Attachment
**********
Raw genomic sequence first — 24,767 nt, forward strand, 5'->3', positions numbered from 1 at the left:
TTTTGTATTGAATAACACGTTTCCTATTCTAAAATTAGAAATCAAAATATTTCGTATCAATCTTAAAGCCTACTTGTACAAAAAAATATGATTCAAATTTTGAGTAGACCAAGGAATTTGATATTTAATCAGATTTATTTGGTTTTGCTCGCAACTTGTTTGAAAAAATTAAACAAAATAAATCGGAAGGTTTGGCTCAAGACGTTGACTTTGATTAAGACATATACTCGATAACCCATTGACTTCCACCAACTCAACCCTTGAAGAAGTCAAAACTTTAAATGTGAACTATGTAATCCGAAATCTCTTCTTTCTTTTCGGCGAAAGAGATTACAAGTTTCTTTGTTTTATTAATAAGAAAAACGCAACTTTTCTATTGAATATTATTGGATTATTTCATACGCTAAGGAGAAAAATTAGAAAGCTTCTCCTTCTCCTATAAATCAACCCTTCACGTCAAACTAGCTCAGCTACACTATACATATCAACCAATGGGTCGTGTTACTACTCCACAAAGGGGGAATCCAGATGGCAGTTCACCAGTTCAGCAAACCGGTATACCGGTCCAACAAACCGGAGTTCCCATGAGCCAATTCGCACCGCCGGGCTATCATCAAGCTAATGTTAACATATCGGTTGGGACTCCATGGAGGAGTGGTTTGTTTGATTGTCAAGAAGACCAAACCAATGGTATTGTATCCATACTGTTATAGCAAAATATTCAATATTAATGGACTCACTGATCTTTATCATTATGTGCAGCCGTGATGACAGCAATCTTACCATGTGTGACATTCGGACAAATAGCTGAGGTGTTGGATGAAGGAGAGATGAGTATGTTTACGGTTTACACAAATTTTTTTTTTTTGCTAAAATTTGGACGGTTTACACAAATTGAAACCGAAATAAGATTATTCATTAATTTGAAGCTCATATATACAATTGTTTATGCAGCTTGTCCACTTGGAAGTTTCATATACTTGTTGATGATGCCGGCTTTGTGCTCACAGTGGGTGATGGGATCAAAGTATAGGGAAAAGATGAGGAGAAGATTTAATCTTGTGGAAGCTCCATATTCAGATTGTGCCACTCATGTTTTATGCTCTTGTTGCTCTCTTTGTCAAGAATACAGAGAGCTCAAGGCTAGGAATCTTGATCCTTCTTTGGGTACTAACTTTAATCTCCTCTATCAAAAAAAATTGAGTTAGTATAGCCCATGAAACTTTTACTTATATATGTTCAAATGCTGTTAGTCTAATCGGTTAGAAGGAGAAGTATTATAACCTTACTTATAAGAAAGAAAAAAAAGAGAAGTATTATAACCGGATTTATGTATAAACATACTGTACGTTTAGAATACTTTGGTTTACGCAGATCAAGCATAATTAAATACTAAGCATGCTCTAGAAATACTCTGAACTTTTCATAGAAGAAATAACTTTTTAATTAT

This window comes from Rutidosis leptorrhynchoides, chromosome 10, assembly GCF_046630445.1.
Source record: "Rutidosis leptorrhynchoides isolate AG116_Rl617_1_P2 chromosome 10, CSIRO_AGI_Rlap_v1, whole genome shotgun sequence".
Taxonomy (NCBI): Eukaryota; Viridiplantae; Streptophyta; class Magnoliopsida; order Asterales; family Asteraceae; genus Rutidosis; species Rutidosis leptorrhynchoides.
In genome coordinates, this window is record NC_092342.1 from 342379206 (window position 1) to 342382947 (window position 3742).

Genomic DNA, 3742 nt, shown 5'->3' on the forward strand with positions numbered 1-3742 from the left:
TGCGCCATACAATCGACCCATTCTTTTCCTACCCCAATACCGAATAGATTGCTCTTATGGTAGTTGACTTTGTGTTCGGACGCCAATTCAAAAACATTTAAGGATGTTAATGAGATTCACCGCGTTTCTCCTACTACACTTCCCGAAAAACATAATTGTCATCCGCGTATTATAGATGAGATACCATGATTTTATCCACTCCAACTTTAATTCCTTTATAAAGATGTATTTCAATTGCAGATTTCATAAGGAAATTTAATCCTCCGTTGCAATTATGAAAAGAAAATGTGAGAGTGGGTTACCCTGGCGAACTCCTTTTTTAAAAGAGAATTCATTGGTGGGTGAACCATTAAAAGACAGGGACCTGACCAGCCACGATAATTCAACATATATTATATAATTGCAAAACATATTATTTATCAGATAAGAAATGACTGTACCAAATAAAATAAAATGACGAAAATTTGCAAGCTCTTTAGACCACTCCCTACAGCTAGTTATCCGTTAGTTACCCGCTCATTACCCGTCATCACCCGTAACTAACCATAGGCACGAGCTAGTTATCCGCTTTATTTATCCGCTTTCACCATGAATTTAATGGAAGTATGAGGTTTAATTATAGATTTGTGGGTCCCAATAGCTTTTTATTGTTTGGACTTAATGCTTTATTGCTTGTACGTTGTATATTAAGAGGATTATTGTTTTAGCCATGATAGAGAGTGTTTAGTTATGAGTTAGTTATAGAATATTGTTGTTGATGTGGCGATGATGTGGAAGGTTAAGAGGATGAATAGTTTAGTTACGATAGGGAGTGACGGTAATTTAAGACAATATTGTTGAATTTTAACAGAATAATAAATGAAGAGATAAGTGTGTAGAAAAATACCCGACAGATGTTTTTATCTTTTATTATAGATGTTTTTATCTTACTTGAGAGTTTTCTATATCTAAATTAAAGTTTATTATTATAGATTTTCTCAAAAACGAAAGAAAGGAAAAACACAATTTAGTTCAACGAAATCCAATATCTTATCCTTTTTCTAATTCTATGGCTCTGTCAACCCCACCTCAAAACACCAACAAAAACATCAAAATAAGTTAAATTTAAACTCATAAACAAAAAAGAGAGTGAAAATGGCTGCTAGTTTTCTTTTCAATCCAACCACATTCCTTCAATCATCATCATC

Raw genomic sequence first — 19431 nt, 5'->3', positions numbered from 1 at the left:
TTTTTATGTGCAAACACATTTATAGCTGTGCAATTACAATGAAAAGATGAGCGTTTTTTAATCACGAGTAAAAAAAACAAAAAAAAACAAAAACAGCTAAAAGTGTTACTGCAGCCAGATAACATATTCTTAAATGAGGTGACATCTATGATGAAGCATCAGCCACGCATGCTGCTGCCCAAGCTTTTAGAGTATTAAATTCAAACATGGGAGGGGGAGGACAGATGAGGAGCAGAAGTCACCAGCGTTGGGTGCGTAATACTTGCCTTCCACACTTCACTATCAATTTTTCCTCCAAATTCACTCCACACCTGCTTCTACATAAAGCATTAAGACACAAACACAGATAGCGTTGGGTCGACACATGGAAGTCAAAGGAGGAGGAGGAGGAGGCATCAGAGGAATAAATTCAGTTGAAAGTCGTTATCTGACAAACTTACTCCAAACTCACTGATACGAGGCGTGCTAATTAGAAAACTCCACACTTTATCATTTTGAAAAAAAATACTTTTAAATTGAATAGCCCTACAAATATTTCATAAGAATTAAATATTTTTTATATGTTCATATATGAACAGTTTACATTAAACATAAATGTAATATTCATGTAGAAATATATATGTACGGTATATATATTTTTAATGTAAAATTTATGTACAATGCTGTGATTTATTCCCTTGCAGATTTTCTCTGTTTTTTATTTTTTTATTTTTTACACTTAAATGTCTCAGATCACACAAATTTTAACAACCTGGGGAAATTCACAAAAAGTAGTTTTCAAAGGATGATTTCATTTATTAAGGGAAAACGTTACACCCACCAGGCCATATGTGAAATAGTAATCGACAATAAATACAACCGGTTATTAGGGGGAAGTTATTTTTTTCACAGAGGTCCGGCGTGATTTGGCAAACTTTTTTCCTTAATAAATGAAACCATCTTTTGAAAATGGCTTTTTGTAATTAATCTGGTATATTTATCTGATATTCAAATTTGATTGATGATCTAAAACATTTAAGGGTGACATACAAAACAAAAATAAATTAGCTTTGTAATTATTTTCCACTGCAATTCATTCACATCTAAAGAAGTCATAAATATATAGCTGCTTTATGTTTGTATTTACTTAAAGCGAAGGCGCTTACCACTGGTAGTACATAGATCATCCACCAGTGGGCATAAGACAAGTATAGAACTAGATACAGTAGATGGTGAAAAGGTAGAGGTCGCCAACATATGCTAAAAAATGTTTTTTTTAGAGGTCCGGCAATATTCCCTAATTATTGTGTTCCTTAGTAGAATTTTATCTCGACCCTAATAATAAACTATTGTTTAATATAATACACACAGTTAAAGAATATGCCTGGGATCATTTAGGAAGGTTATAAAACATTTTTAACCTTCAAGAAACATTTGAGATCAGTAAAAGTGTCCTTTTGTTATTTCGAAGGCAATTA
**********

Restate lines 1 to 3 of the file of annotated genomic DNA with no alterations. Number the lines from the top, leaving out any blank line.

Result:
Raw genomic sequence first — 24,767 nt, forward strand, 5'->3', positions numbered from 1 at the left:
TTTTGTATTGAATAACACGTTTCCTATTCTAAAATTAGAAATCAAAATATTTCGTATCAATCTTAAAGCCTACTTGTACAAAAAAATATGATTCAAATTTTGAGTAGACCAAGGAATTTGATATTTAATCAGATTTATTTGGTTTTGCTCGCAACTTGTTTGAAAAAATTAAACAAAATAAATCGGAAGGTTTGGCTCAAGACGTTGACTTTGATTAAGACATATACTCGATAACCCATTGACTTCCACCAACTCAACCCTTGAAGAAGTCAAAACTTTAAATGTGAACTATGTAATCCGAAATCTCTTCTTTCTTTTCGGCGAAAGAGATTACAAGTTTCTTTGTTTTATTAATAAGAAAAACGCAACTTTTCTATTGAATATTATTGGATTATTTCATACGCTAAGGAGAAAAATTAGAAAGCTTCTCCTTCTCCTATAAATCAACCCTTCACGTCAAACTAGCTCAGCTACACTATACATATCAACCAATGGGTCGTGTTACTACTCCACAAAGGGGGAATCCAGATGGCAGTTCACCAGTTCAGCAAACCGGTATACCGGTCCAACAAACCGGAGTTCCCATGAGCCAATTCGCACCGCCGGGCTATCATCAAGCTAATGTTAACATATCGGTTGGGACTCCATGGAGGAGTGGTTTGTTTGATTGTCAAGAAGACCAAACCAATGGTATTGTATCCATACTGTTATAGCAAAATATTCAATATTAATGGACTCACTGATCTTTATCATTATGTGCAGCCGTGATGACAGCAATCTTACCATGTGTGACATTCGGACAAATAGCTGAGGTGTTGGATGAAGGAGAGATGAGTATGTTTACGGTTTACACAAATTTTTTTTTTTTGCTAAAATTTGGACGGTTTACACAAATTGAAACCGAAATAAGATTATTCATTAATTTGAAGCTCATATATACAATTGTTTATGCAGCTTGTCCACTTGGAAGTTTCATATACTTGTTGATGATGCCGGCTTTGTGCTCACAGTGGGTGATGGGATCAAAGTATAGGGAAAAGATGAGGAGAAGATTTAATCTTGTGGAAGCTCCATATTCAGATTGTGCCACTCATGTTTTATGCTCTTGTTGCTCTCTTTGTCAAGAATACAGAGAGCTCAAGGCTAGGAATCTTGATCCTTCTTTGGGTACTAACTTTAATCTCCTCTATCAAAAAAAATTGAGTTAGTATAGCCCATGAAACTTTTACTTATATATGTTCAAATGCTGTTAGTCTAATCGGTTAGAAGGAGAAGTATTATAACCTTACTTATAAGAAAGAAAAAAAAGAGAAGTATTATAACCGGATTTATGTATAAACATACTGTACGTTTAGAATACTTTGGTTTACGCAGATCAAGCATAATTAAATACTAAGCATGCTCTAGAAATACTCTGAACTTTTCATAGAAGAAATAACTTTTTAATTAT

This window comes from Rutidosis leptorrhynchoides, chromosome 10, assembly GCF_046630445.1.